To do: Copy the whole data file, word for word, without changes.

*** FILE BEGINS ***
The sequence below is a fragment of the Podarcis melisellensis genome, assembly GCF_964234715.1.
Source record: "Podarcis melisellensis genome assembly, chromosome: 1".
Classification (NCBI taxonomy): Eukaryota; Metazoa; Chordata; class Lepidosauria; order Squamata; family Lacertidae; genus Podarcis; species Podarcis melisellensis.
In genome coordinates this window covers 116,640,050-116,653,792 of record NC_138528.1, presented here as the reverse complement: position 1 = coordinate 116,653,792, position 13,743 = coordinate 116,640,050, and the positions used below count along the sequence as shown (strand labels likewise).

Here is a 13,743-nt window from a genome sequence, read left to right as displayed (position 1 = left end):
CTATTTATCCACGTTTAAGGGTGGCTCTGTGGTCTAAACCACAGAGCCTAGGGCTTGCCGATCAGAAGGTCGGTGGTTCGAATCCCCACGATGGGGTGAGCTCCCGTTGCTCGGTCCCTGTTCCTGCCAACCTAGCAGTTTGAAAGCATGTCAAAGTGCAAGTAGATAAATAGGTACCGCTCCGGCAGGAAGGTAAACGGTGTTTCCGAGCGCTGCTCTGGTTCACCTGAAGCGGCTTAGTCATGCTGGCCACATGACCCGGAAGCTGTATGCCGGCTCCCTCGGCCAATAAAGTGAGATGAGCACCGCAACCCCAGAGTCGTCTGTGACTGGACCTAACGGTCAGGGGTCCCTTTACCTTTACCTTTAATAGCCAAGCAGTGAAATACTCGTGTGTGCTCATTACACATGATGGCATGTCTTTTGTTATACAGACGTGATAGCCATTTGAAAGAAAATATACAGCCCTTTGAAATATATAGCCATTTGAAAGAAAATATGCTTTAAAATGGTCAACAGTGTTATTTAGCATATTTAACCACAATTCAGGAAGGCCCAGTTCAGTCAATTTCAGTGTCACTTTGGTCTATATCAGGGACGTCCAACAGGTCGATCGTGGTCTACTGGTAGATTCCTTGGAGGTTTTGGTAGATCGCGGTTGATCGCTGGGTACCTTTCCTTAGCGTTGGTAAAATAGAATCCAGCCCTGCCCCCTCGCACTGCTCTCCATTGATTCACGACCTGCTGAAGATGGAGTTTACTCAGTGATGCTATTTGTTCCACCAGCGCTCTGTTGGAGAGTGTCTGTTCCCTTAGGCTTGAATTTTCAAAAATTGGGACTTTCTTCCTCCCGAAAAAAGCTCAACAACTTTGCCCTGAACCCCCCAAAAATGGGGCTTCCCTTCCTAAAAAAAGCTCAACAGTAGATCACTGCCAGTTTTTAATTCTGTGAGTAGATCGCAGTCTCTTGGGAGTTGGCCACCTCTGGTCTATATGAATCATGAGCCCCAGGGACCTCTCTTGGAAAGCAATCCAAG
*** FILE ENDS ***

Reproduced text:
The sequence below is a fragment of the Podarcis melisellensis genome, assembly GCF_964234715.1.
Source record: "Podarcis melisellensis genome assembly, chromosome: 1".
Classification (NCBI taxonomy): Eukaryota; Metazoa; Chordata; class Lepidosauria; order Squamata; family Lacertidae; genus Podarcis; species Podarcis melisellensis.
In genome coordinates this window covers 116,640,050-116,653,792 of record NC_138528.1, presented here as the reverse complement: position 1 = coordinate 116,653,792, position 13,743 = coordinate 116,640,050, and the positions used below count along the sequence as shown (strand labels likewise).

Here is a 13,743-nt window from a genome sequence, read left to right as displayed (position 1 = left end):
CTATTTATCCACGTTTAAGGGTGGCTCTGTGGTCTAAACCACAGAGCCTAGGGCTTGCCGATCAGAAGGTCGGTGGTTCGAATCCCCACGATGGGGTGAGCTCCCGTTGCTCGGTCCCTGTTCCTGCCAACCTAGCAGTTTGAAAGCATGTCAAAGTGCAAGTAGATAAATAGGTACCGCTCCGGCAGGAAGGTAAACGGTGTTTCCGAGCGCTGCTCTGGTTCACCTGAAGCGGCTTAGTCATGCTGGCCACATGACCCGGAAGCTGTATGCCGGCTCCCTCGGCCAATAAAGTGAGATGAGCACCGCAACCCCAGAGTCGTCTGTGACTGGACCTAACGGTCAGGGGTCCCTTTACCTTTACCTTTAATAGCCAAGCAGTGAAATACTCGTGTGTGCTCATTACACATGATGGCATGTCTTTTGTTATACAGACGTGATAGCCATTTGAAAGAAAATATACAGCCCTTTGAAATATATAGCCATTTGAAAGAAAATATGCTTTAAAATGGTCAACAGTGTTATTTAGCATATTTAACCACAATTCAGGAAGGCCCAGTTCAGTCAATTTCAGTGTCACTTTGGTCTATATCAGGGACGTCCAACAGGTCGATCGTGGTCTACTGGTAGATTCCTTGGAGGTTTTGGTAGATCGCGGTTGATCGCTGGGTACCTTTCCTTAGCGTTGGTAAAATAGAATCCAGCCCTGCCCCCTCGCACTGCTCTCCATTGATTCACGACCTGCTGAAGATGGAGTTTACTCAGTGATGCTATTTGTTCCACCAGCGCTCTGTTGGAGAGTGTCTGTTCCCTTAGGCTTGAATTTTCAAAAATTGGGACTTTCTTCCTCCCGAAAAAAGCTCAACAACTTTGCCCTGAACCCCCCAAAAATGGGGCTTCCCTTCCTAAAAAAAGCTCAACAGTAGATCACTGCCAGTTTTTAATTCTGTGAGTAGATCGCAGTCTCTTGGGAGTTGGCCACCTCTGGTCTATATGAATCATGAGCCCCAGGGACCTCTCTTGGAAAGCAATCCAAG